Jeb Bush: No run in 2012, but I don't rule out 2016
It is a truism of political dynasties that there is a chosen heir - the one who should or would or could have been next. It is certainly apt of the Bush family.
Jeb Bush is the son who was groomed for the presidency.
He was the one most Republicans expected to succeed his father into the Oval Office.
And today, looking at their, let's be frank, lacklustre field, many Republicans still wish he would do just that.
"It's very flattering to be asked that regularly," Jeb tells me in his office at the Coral Gables Biltmore Hotel.
"I don't wake up each morning saying, 'Oh, wow, it's me. I think I'm the cat's meow. I'm the best'," he adds.
"There are great candidates running and my guess is that one of them will be president, and I'll be supportive."
What Jeb doesn't say is that the current Republican field would look very different if he were to run.
He certainly has an impressive track record.
As governor of Florida, he turned around the state's badly failing school system.
I'm told that when he took office in 1998, half of the sunshine state's 10-year-olds were "functionally illiterate".
I'm not certain how that's different from non-functionally illiterate, but it sounds bad.
When he left office 10 years later, an overwhelming majority of those young children were reading above the national average.
Jeb Bush is, as he says, a policy wonk on these issues.
A fluent Spanish speaker, he is much loved by Hispanics in the US.
He is personable and smart.
Usefully, he's a social conservative and, as I found standing next to him in the courtyard of his office, he is also very tall.
Several of these attributes would be useful in a run for the presidency.
The problem is that pesky issue of his last name.
The Bushes have been at the centre of almost every American presidential election for the past 30 years.
Jeb's father was elected vice-president in 1980, before winning the Oval Office eight years later.
His brother, George W Bush, went one better and won two terms. Even 2008 was a referendum on the Bush years.
"The gene pool's a little narrow there, right?" Jeb Bush says.
"We live in a very diverse country. You would think we could organise around having other people emerge as leaders," he adds.
But I can't tell you how many Republicans tell me, forget the name, they just wish Jeb Bush would run.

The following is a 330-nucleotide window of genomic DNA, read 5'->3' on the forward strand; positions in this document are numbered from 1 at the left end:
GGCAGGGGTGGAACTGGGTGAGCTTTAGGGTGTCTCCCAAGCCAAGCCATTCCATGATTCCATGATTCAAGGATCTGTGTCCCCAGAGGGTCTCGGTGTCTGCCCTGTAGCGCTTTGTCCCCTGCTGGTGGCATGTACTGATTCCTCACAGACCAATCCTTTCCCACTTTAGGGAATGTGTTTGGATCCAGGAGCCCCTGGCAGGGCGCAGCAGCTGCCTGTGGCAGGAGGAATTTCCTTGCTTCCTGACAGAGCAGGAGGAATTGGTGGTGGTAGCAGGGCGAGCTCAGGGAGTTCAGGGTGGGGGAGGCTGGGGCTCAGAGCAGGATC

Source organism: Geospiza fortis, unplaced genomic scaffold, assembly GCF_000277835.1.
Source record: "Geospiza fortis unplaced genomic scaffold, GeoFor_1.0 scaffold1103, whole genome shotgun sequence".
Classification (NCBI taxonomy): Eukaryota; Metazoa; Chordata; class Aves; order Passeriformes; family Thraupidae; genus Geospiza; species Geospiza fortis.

Who knows whether they are right, but they genuinely believe he is the only Republican who could unseat President Barack Obama.
The "draft Jeb" campaign is real but also really wistful.
"It was really the only ambition I had was to be governor," he says.
He deflects the follow up question of whether he has ruled out running in 2016.
"No, but I haven't ruled out being on American Idol either," he says.
Full disclosure, I'm a sucker for politicians who can even feign self-deprecation, especially with a sense of humour. But I confess I was impressed with that one.
The question is: Would the American public be impressed enough with Jeb to overcome a slight queasiness at electing three presidents from the same family?
After all, the country did boot out the Brits a couple of centuries ago, partly in order to get rid of dynastic rule.
But the US has a complex relationship with these things.
Americans tell pollsters they dislike the idea of moving from Bush to Clinton to Bush to Clinton to Bush, etc.
But in reality, any candidate who wants to win their party's nomination has to win over their party's establishment.
Having the name Bush - or, for that matter, Clinton or Kennedy - opens some doors and closes others.
And certainly, the fact that his brother left office such a divisive president, with some of the lowest approval ratings on record, makes a Jeb victory even harder to imagine.
There is no doubt in my mind that is why he didn't run in 2008, won't run in 2012 but may be tempted to run in 2016.
The further he can get from running as his brother's brother, the better his chances.
When I asked the governor whether he believed Americans would be prepared to vote for another president with the same name, he paused, then replied: "It'd be weird. It'd be different."
It is certainly a symptom of the weakness of the Republican field that Jeb is even being talked about.
But it suggests something more as well - something subtle and ambiguous in the American political psyche.
This is a republic that prides itself on being a meritocracy, but scratch a little and you find a fondness for old families and dynastic tradition. Even for royal weddings.
And that is what makes the fate of Jeb Bush such a fascinating puzzle.